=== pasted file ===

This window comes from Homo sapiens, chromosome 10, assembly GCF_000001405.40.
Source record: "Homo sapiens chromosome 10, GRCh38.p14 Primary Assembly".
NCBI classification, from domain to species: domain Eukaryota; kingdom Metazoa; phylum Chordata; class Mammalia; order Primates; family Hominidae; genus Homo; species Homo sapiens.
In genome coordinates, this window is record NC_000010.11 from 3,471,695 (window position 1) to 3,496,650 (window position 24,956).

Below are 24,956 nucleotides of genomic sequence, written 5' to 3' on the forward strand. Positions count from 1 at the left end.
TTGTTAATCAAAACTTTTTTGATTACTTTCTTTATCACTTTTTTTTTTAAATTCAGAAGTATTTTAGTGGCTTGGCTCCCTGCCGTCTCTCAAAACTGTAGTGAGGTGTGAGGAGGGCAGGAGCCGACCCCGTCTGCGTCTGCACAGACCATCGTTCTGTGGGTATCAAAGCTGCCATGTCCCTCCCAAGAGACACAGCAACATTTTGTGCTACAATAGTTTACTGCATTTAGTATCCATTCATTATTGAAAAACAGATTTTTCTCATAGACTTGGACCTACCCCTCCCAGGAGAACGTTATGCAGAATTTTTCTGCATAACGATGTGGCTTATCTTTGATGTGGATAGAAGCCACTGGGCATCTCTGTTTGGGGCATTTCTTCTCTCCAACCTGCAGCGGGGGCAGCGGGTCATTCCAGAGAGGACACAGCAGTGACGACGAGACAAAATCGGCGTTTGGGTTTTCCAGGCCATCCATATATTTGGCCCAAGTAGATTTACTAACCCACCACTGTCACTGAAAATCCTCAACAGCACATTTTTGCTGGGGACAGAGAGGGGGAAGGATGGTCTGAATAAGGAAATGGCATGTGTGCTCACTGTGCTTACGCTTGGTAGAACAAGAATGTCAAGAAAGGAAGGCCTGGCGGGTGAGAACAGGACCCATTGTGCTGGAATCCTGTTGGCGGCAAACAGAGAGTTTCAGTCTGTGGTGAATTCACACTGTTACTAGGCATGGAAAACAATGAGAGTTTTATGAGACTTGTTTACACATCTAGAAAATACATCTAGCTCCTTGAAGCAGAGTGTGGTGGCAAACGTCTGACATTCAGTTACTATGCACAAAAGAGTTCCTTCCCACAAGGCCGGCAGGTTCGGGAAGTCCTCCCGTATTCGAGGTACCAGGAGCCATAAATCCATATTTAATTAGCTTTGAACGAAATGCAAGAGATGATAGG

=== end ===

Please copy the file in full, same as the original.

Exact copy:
This window comes from Homo sapiens, chromosome 10, assembly GCF_000001405.40.
Source record: "Homo sapiens chromosome 10, GRCh38.p14 Primary Assembly".
NCBI classification, from domain to species: domain Eukaryota; kingdom Metazoa; phylum Chordata; class Mammalia; order Primates; family Hominidae; genus Homo; species Homo sapiens.
In genome coordinates, this window is record NC_000010.11 from 3,471,695 (window position 1) to 3,496,650 (window position 24,956).

Below are 24,956 nucleotides of genomic sequence, written 5' to 3' on the forward strand. Positions count from 1 at the left end.
TTGTTAATCAAAACTTTTTTGATTACTTTCTTTATCACTTTTTTTTTTAAATTCAGAAGTATTTTAGTGGCTTGGCTCCCTGCCGTCTCTCAAAACTGTAGTGAGGTGTGAGGAGGGCAGGAGCCGACCCCGTCTGCGTCTGCACAGACCATCGTTCTGTGGGTATCAAAGCTGCCATGTCCCTCCCAAGAGACACAGCAACATTTTGTGCTACAATAGTTTACTGCATTTAGTATCCATTCATTATTGAAAAACAGATTTTTCTCATAGACTTGGACCTACCCCTCCCAGGAGAACGTTATGCAGAATTTTTCTGCATAACGATGTGGCTTATCTTTGATGTGGATAGAAGCCACTGGGCATCTCTGTTTGGGGCATTTCTTCTCTCCAACCTGCAGCGGGGGCAGCGGGTCATTCCAGAGAGGACACAGCAGTGACGACGAGACAAAATCGGCGTTTGGGTTTTCCAGGCCATCCATATATTTGGCCCAAGTAGATTTACTAACCCACCACTGTCACTGAAAATCCTCAACAGCACATTTTTGCTGGGGACAGAGAGGGGGAAGGATGGTCTGAATAAGGAAATGGCATGTGTGCTCACTGTGCTTACGCTTGGTAGAACAAGAATGTCAAGAAAGGAAGGCCTGGCGGGTGAGAACAGGACCCATTGTGCTGGAATCCTGTTGGCGGCAAACAGAGAGTTTCAGTCTGTGGTGAATTCACACTGTTACTAGGCATGGAAAACAATGAGAGTTTTATGAGACTTGTTTACACATCTAGAAAATACATCTAGCTCCTTGAAGCAGAGTGTGGTGGCAAACGTCTGACATTCAGTTACTATGCACAAAAGAGTTCCTTCCCACAAGGCCGGCAGGTTCGGGAAGTCCTCCCGTATTCGAGGTACCAGGAGCCATAAATCCATATTTAATTAGCTTTGAACGAAATGCAAGAGATGATAGG